Lee Kuan Yew, the “founder of modern Singapore,” died yesterday. The Post examines the legacy of the man, who served as the country’s first Prime Minister and held office for over thirty years.

Former U.S. Secretary of State Henry Kissinger shares an op-ed in the Post, honoring and eulogizing Lee.

Jeff Robbins, a former U.S. delegate to the U.N. Human Rights Council, has an op-ed in the Boston Herald, detailing the Kurdish people’s fight to establish an independent state.

Last week, the Defense Health Board released a report on ethical guidelines for American military medical personnel. The “new policy proposals [contained therein] advise the Pentagon against punishing doctors and nurses who choose to opt out of medical procedures if they believe the practices are unethical or immoral.” Vice News notes that, if enacted, this policy would allow U.S. military doctors and nurses to refuse to participate in Guantanamo Bay’s controversial force-feeding program without having to worry about being dishonorably discharged.

ICYMI: Yesterday, on Lawfare

Jack outlined U.S. engagement in economic espionage and shared two thoughts on it.

Jessica Stern and J.M. Berger shared the first of four excerpts from their recently released book, ISIS: The State of Terror. In this initial installation, they discussed some of the innovations that the Islamic State has brought to its administration of government.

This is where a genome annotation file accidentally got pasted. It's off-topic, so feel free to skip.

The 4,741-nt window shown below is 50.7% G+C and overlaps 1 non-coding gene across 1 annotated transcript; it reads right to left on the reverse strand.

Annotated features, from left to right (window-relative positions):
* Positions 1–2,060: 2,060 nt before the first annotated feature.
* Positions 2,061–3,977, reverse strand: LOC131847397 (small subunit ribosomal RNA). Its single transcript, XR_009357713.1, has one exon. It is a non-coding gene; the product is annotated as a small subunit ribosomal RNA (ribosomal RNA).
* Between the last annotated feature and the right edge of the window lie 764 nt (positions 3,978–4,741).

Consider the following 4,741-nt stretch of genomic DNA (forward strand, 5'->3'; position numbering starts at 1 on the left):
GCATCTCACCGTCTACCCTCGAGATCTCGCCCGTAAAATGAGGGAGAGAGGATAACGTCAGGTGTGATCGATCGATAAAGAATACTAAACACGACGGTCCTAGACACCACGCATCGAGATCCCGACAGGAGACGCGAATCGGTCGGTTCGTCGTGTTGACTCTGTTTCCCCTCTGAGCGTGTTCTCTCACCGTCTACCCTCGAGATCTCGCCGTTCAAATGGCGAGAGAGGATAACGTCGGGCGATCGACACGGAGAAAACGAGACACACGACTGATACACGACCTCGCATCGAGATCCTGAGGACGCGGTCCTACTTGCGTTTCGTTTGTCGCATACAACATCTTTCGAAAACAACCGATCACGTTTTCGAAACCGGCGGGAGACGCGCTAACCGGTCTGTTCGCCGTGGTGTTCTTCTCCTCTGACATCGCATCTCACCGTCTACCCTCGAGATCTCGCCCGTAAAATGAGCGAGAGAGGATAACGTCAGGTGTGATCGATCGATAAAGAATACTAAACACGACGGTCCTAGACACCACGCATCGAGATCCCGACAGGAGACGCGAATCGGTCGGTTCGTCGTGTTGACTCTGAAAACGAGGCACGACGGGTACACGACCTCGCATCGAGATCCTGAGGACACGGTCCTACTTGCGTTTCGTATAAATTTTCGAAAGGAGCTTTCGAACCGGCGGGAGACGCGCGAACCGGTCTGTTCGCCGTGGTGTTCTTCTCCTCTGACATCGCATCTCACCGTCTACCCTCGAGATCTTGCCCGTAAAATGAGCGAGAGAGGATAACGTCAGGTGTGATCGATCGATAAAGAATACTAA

Marko Milanovic analyzed recently published survey data from Amnesty International, focusing on how citizenship bias affects public perceptions of the acceptability of government surveillance of foreigners.

Email the Roundup Team noteworthy law and security-related articles to include, and follow us on Twitter and Facebook for additional commentary on these issues. Sign up to receive Lawfare in your inbox. Visit our Events Calendar to learn about upcoming national security events, and check out relevant job openings on our Job Board.

The Race to Caliphate

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Tuesday, March 24, 2015 at 7:00 AM

Editor’s Note: This is the second of four excerpts from the new book, ISIS: The State of Terror, by Jessica Stern and J.M. Berger. In case you missed it, here is Part I.

The quality of ISIS video releases fluctuated as the organization gained momentum, but overall, the group’s media team improved steadily over time, even as the quantity of its output increased. The growing focus on the packaging of the message corresponded to a new emphasis on its content. While ISIS made gains on the ground in Iraq, it was also expanding the definition of both the war and the organization itself. The media efforts fertilized the ground where ISIS would plant its next bold claim to religious authority: the declaration of the caliphate.